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DRPS : Course Catalogue : Deanery of Biomedical Sciences : Biomedical Sciences

Postgraduate Course: Molecular Biology of Cancer I: The hallmarks of cancer (BIME11181)

Course Outline
SchoolDeanery of Biomedical Sciences CollegeCollege of Medicine and Veterinary Medicine
Credit level (Normal year taken)SCQF Level 11 (Postgraduate)
Course typeOnline Distance Learning AvailabilityNot available to visiting students
SCQF Credits10 ECTS Credits5
SummaryThis course will introduce students to the phenotypic and molecular characteristics of cancer through studies on the 6 original hallmarks. How these hallmarks influence disease aetiology and treatment will be discussed using molecular and clinical examples linked to common cancer types. In addition, a clinical overview of cancer will be delivered in week1 to provide the students with a framework in which to study the molecular biology of the disease.
Course description 1) Academic description
Over the past 20 years our understanding of the molecular and phenotypic events that lead to the development of cancer and our appreciation of the tumour microenvironment have been significantly expanded. The capabilities acquired during the multistep development of tumours have been defined as a series of "hallmarks", in an attempt to rationalize and manage the complexities of neoplastic disease in humans and other cancer prone species. Acceptance of the widespread applicability of the hallmarks concept in cancer is increasingly likely to affect the development of new means to treat a wide range of cancer types.

Students will gain a critical understanding of how a multistep disease process can be "reduced" into component processes that are characteristic of the disease but which can contribute to a greater or lesser extent dependent on tumour-type and -environment. Here we will focus on understanding how the original 6 hallmarks of cancer drive the disease and how they may form an opportunity for diagnosis and therapeutic interventions.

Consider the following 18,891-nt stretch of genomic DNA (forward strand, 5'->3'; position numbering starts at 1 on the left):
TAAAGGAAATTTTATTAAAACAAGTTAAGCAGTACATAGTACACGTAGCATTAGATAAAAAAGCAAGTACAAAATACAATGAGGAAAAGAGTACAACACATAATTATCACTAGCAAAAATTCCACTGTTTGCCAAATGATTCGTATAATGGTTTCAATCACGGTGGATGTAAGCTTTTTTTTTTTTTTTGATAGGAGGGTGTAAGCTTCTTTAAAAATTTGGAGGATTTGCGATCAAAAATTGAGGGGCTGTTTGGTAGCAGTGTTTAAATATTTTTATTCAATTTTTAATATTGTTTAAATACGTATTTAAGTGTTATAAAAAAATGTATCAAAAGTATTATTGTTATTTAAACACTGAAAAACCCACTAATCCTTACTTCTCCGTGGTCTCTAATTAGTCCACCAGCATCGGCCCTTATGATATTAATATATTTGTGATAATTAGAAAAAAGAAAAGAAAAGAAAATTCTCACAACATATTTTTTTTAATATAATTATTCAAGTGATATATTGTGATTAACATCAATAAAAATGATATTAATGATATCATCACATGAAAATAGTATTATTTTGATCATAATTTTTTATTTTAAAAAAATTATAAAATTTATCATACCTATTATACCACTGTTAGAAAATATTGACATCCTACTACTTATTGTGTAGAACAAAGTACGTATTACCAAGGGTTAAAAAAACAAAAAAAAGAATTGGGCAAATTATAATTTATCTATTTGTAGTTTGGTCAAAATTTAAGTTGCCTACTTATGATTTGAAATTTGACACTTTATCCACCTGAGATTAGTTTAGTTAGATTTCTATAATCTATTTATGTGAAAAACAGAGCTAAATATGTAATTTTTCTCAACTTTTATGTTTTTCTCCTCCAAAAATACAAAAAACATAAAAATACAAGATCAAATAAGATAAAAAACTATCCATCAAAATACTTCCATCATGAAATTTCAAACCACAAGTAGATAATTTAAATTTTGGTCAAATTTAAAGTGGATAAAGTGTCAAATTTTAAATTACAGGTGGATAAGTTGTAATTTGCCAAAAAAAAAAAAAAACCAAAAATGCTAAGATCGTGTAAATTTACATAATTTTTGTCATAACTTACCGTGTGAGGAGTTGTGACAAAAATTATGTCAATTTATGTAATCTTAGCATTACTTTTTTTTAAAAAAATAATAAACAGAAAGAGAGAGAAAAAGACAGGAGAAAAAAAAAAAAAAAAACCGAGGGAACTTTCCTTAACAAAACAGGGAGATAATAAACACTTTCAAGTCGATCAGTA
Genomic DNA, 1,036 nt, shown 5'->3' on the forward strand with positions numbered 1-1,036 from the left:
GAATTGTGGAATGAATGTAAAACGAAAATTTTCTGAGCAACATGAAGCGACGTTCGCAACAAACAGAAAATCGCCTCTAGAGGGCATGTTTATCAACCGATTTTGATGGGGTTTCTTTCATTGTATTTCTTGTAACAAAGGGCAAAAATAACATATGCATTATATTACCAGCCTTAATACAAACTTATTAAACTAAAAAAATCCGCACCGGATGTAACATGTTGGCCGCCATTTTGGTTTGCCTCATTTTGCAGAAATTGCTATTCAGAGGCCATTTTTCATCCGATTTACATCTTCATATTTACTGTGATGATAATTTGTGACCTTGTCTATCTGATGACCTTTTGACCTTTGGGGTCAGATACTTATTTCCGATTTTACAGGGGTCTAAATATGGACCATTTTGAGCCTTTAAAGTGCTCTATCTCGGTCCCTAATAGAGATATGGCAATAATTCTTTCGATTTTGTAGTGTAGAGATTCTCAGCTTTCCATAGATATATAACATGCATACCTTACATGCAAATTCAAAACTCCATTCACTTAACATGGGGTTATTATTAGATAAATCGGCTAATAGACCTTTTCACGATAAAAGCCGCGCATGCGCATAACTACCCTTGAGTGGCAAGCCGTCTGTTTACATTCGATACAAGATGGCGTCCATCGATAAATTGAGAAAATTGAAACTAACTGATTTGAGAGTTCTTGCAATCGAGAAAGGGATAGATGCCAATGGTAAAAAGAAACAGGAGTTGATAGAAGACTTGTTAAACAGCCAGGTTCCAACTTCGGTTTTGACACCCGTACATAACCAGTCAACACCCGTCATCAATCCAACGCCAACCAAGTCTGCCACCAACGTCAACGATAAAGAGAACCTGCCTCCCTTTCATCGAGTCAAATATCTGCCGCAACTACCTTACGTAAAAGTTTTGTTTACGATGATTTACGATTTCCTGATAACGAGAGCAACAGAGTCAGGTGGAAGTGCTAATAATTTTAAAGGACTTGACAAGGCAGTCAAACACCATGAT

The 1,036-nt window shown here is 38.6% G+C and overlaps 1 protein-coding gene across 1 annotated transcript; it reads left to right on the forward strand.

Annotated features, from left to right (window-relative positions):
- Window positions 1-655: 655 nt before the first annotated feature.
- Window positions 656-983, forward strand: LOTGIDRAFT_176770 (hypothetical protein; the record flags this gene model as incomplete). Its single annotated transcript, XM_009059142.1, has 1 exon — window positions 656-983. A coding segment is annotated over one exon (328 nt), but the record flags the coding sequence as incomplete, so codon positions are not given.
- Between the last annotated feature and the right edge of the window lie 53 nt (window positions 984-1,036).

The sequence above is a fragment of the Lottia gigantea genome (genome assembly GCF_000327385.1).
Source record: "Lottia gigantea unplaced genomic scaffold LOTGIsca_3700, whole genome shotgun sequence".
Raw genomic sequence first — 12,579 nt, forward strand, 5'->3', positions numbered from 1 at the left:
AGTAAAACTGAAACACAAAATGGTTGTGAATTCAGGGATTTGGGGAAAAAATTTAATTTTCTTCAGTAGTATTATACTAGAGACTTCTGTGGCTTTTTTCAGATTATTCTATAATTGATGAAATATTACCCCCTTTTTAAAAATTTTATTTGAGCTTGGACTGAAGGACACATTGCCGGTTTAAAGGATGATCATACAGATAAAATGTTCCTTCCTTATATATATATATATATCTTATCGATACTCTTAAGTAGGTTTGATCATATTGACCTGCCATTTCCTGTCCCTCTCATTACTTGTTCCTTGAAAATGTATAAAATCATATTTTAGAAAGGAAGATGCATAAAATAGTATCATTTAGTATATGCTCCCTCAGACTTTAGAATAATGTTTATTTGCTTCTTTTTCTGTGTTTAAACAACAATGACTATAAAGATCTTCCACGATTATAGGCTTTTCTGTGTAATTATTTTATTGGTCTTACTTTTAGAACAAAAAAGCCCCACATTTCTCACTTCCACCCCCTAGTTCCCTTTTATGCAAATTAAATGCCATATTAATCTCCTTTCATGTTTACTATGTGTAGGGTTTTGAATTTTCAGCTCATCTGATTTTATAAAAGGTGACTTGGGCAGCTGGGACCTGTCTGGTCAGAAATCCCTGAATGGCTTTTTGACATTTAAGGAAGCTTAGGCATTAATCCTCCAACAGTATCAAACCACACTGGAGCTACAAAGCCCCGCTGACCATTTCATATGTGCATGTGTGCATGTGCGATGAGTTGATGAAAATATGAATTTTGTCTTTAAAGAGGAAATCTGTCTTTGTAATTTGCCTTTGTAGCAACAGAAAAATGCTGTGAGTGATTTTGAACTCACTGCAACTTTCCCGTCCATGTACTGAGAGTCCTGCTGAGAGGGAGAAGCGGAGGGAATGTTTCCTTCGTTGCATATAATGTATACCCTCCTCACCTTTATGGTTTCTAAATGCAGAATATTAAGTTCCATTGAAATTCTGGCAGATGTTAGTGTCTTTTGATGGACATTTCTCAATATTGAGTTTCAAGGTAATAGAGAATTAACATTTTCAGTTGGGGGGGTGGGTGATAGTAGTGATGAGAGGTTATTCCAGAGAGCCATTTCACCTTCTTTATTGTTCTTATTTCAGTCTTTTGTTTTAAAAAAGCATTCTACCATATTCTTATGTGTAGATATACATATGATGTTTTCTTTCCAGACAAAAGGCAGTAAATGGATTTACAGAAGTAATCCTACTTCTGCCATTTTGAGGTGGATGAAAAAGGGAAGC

2) Outline content
The hallmarks of cancer were originally defined by Hanahan and Weinburg in their seminal paper (in 2000). The core properties of cancer development were defined at that time as (1) sustaining proliferative signalling, (2) evading growth suppressors, (3) activating invasion and metastasis, (4) enabling replicative immortality, (5) inducing angiogenesis, and (6) resisting cell death. (Subsequently the list was expanded to include additional hallmarks and enabling characteristics -covered in Cancer Biology II).

Week 1 of the course will provide a general overview of cancer from a clinical perspective. Subsequent weeks will elaborate on the core properties of cancer and discuss each "hallmark" using clinical examples and molecular explanations. The discussion board will be used to encourage exploration of how various hallmarks are interlinked to drive cancer development and progression, as well as how molecule level knowledge of cancer characteristics can impact on therapeutic developments.

Within the course materials we will study tumour type examples to highlight how some cancers are more, or less, dependent on individual cancer hallmarks.

3) Student Learning Experience
Students will learn from research-scientists and academic healthcare professionals. The course is delivered online and is divided into five sessions, each lasting a week. Teaching sessions will be composed of written materials, interviews and video presentations, accompanied by guided reading elements (in the form of links to journal articles.) as well as independent literature searches.

Discussion of the content and reading materials will be posted to an online forum (discussion board). Course tutors will moderate discussion boards and to encourage participation the boards will be assessed. Students will further evidence their learning by researching, developing and presenting a poster focusing on molecular mechanism and clinical implications of their chosen "hallmark".

Students will post to a weekly E-diary where they can reflect on their learning experience.

Formative peer and teacher-led feedback will be given throughout the course through the discussion boards, and summative assessment feedback will be provided at the end of the course.
Entry Requirements (not applicable to Visiting Students)
Pre-requisites Co-requisites
Prohibited Combinations Other requirements None
Course Delivery Information
Academic year 2022/23, Not available to visiting students (SS1) Quota:  None